The Monumental Accomplishments of Two Eastern Shore Women

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Photo courtesy of Library of Virginia Susie May Ames is recognized in panel 10 of the Virginia Women’s Monument. Her name is on the middle right side of the photo.
By Martha Wessells Steger

Special to the Eastern Shore Post

It’s been a long time coming, but Virginia women in history are getting recognition with the Virginia Women’s Monument on Capitol Square in downtown Richmond. Two Eastern Shore women — Dr. Susie May Ames and Anne Makemie Holden — are among the 230 names cited for making unique contributions to the commonwealth’s culture and history.

The inscribed names are literally reflected on the glass Wall of Honor at the monument. The Virginia Women’s Monument is the first monument in the nation to honor the many significant but usually unrecognized contributions of women.

This year is the 400th anniversary of the first English women coming to Virginia — in 1619 — in significant numbers. The brave female travelers who crossed the Atlantic Ocean under arduous conditions helped make the Virginia colony — and the nation — a permanent settlement for families.  The lives of the two Eastern Shore women recognized span historical times from the Revolutionary War to the civil rights era of the 1960s.

Preacher’s Daughter, Patriot

In the 1700s, when women’s lives were defined by men — their fathers and husbands —Anne Makemie Holden (1702-1788) was no exception. Today’s travelers to Accomack County’s Makemie Monument Park in Grotons (in the Mappsville/Temperanceville area), can visit her grave, beside that of her father, Francis Makemie, recognized as chief founder of organized Presbyterianism in America in 1706.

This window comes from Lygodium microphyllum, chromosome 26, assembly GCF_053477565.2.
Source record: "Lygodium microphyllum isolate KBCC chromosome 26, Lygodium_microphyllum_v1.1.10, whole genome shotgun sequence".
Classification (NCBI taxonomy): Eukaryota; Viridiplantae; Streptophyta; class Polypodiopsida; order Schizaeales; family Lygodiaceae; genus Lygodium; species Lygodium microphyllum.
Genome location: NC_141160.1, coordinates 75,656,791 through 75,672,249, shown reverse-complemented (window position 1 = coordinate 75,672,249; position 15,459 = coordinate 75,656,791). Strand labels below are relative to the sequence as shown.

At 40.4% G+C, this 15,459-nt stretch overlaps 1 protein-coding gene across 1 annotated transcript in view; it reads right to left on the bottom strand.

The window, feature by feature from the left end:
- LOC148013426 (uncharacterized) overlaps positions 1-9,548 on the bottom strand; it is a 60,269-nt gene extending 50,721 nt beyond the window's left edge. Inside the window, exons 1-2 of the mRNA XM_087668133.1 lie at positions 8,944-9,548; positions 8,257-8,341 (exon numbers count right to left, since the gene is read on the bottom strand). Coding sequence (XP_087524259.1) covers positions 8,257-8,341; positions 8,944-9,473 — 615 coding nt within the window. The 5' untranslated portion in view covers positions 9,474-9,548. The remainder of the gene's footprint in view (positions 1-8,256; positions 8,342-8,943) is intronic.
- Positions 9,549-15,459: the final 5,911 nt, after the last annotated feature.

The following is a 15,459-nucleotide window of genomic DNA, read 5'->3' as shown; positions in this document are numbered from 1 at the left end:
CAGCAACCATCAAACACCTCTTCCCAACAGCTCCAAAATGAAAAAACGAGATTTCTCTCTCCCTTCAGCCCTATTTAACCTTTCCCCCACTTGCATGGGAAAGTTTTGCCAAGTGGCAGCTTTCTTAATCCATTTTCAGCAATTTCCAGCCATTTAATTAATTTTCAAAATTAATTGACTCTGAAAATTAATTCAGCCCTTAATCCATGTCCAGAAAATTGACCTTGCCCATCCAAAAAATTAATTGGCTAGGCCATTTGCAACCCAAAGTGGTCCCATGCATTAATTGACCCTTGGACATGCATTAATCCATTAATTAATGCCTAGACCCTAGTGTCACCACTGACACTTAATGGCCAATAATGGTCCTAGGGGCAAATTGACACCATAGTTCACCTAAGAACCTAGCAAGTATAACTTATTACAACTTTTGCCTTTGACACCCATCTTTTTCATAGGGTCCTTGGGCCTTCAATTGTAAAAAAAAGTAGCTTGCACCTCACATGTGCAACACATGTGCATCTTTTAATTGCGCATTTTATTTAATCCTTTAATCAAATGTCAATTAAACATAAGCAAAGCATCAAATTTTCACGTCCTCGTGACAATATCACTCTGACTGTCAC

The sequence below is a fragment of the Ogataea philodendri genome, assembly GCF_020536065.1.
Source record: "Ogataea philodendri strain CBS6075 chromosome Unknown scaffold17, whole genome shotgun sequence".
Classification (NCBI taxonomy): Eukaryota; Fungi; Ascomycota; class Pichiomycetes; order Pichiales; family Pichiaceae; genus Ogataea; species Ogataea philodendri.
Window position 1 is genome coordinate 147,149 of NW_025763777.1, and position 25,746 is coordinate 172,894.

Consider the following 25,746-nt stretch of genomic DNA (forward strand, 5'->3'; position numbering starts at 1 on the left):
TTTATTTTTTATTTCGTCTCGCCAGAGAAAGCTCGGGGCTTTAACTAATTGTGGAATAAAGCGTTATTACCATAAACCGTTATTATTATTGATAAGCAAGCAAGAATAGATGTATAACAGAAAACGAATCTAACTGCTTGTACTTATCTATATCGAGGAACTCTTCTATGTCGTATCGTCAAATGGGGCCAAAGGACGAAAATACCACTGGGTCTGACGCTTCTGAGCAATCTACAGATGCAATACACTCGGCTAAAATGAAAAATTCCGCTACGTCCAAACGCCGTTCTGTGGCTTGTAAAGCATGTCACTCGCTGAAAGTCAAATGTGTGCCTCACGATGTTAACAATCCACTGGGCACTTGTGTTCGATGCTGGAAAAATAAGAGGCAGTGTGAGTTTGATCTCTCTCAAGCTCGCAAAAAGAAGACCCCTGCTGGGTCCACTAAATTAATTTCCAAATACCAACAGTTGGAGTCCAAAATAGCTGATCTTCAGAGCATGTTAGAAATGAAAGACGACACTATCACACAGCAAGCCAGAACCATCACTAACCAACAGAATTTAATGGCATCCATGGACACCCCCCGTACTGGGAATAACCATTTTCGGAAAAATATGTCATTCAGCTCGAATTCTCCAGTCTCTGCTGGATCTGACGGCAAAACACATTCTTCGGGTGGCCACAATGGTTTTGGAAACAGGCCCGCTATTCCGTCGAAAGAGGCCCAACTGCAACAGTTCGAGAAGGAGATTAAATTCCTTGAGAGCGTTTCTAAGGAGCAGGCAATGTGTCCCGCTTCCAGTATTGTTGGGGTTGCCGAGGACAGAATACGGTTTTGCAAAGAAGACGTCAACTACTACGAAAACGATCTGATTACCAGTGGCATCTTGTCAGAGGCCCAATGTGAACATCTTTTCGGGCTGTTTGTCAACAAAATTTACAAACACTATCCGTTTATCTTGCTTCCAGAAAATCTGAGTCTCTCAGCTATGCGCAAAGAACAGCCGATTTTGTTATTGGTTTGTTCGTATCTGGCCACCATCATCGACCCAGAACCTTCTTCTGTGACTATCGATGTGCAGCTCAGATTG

Photo courtesy of Library of Virginia   Anne Makemie Holden’s name is etched into panel 7 of the Virginia Women’s Monument. It is on the bottom right side of the photo.

An ordained minister educated at Glasgow University, Makemie settled on the Shore in 1683, according to genealogical records provided by Onancock descendant Joseph P. “Joe” Boggs.  Boggs, who says he grew up knowing he was related to Makemie, has learned he’s related in “about five different ways.” He’s gone through all of the Makemie family wills and recommends books and online resources by historians “for all of the Makemie facts.”

Francis Makemie’s first home, “Matchatank,” was a land grant to Makemie from England’s King Charles II. The farm eventually comprised more than 450 acres of commercial enterprises, including shipbuilding operations, according to Boggs. Makemie became a wealthy landowner by combining various entrepreneurial efforts with his ministry, such as hauling cargo to Barbados during trips there to evangelize.

Daughter Anne – his only heir after his wife and other daughter died – became a wealthy woman through inheritances. Her father’s will had left his daughters more than two thousand acres spread among Smith Island, Sykes Island, Watts Great Island and “350 acres on the South side of Matchetank [sic] Creek.” Besides her father’s landholdings, she was widowed three times (Holden being the surname of her third husband) – but proved herself to be a very capable manager of her lands and business operations.